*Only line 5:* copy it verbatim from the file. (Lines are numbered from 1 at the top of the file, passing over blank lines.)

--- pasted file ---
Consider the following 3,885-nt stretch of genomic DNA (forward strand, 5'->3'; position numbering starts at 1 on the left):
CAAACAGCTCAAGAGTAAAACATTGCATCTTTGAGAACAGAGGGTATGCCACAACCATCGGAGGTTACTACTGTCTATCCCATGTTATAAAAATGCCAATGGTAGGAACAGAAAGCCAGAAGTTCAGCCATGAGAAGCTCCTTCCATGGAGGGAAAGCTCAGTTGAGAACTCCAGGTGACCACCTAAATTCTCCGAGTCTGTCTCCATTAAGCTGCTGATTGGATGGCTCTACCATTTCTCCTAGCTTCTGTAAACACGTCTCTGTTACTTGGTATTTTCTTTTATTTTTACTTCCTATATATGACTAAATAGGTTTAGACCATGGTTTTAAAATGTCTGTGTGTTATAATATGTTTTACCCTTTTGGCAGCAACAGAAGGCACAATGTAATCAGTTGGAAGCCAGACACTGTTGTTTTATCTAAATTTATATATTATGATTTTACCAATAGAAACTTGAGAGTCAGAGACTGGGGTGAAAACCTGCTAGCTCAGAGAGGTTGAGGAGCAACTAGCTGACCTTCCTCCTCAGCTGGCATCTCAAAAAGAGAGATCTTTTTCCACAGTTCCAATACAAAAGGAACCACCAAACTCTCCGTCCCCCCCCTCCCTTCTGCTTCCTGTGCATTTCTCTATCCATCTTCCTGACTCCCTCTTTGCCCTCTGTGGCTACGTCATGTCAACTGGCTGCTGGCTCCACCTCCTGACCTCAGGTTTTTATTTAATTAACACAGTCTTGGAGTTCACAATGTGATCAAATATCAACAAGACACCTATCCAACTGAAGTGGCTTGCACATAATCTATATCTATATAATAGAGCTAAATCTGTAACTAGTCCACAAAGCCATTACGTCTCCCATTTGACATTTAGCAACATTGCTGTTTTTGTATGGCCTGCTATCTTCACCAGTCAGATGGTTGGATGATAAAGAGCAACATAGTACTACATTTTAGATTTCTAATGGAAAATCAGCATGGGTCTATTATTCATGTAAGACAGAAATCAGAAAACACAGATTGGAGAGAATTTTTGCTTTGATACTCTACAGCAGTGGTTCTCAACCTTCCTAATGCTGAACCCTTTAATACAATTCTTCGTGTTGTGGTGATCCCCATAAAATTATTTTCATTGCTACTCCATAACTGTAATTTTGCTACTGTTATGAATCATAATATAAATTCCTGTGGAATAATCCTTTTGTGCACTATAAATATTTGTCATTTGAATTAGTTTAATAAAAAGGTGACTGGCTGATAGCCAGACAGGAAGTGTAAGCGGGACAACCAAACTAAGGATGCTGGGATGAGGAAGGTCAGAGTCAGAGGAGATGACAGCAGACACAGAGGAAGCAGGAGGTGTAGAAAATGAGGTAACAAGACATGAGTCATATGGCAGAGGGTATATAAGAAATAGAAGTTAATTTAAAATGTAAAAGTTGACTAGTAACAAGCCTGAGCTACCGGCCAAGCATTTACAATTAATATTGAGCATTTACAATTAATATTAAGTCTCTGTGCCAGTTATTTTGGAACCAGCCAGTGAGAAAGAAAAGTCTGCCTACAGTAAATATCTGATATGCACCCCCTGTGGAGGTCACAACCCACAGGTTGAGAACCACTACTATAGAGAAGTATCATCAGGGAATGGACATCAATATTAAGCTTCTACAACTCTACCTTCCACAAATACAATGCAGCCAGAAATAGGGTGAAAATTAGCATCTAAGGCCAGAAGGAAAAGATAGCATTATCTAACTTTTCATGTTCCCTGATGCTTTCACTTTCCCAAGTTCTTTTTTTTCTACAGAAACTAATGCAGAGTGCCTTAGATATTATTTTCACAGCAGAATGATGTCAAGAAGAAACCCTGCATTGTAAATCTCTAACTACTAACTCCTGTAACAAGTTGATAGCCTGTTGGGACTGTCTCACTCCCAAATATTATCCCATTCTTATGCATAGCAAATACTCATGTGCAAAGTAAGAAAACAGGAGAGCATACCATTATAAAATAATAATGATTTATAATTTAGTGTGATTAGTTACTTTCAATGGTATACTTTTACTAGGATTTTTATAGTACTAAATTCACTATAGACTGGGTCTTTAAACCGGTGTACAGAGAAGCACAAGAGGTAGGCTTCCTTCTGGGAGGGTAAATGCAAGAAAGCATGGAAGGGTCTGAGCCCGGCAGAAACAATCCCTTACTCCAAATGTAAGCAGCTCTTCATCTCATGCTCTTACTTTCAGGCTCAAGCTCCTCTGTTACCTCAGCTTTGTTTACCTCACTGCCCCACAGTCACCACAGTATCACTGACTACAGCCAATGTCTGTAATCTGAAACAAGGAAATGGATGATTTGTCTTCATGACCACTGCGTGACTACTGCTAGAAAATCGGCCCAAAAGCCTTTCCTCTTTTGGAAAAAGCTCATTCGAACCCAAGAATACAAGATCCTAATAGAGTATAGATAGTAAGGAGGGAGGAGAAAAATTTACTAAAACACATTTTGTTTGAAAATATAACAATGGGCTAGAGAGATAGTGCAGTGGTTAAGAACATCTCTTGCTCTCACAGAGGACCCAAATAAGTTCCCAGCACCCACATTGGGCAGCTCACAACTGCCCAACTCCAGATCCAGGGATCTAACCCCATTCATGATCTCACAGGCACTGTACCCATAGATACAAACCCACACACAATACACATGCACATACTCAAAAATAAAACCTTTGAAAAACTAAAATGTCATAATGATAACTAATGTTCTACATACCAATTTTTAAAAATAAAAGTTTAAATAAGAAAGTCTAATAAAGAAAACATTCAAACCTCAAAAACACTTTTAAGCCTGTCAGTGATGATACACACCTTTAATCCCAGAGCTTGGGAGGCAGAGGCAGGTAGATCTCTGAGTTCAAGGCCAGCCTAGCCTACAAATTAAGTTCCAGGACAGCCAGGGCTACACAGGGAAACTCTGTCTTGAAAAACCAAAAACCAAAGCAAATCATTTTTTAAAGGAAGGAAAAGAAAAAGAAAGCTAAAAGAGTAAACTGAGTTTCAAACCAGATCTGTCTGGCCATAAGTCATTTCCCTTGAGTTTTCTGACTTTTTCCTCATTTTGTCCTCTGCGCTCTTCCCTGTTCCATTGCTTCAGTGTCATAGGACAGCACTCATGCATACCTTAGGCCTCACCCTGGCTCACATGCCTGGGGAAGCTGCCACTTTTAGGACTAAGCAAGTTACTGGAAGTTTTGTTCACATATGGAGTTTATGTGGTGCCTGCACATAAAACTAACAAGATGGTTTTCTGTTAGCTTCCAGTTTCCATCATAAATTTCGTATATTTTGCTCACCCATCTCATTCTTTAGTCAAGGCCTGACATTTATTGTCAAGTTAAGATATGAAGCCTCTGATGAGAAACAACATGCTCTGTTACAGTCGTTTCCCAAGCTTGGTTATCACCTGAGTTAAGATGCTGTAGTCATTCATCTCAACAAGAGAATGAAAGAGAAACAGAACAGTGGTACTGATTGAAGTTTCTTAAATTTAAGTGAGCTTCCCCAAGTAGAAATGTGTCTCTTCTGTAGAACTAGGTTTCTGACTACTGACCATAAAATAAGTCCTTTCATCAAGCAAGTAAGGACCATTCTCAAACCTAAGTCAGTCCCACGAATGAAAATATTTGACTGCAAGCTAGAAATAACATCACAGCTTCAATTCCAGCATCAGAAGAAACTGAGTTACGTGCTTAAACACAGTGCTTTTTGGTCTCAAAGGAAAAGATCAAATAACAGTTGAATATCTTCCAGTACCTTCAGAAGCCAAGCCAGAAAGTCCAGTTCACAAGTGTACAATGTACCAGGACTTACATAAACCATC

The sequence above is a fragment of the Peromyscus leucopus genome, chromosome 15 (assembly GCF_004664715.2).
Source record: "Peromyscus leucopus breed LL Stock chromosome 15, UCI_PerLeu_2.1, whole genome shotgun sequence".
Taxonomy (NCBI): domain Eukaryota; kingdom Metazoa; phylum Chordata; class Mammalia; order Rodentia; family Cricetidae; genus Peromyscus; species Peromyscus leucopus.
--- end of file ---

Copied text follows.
Taxonomy (NCBI): domain Eukaryota; kingdom Metazoa; phylum Chordata; class Mammalia; order Rodentia; family Cricetidae; genus Peromyscus; species Peromyscus leucopus.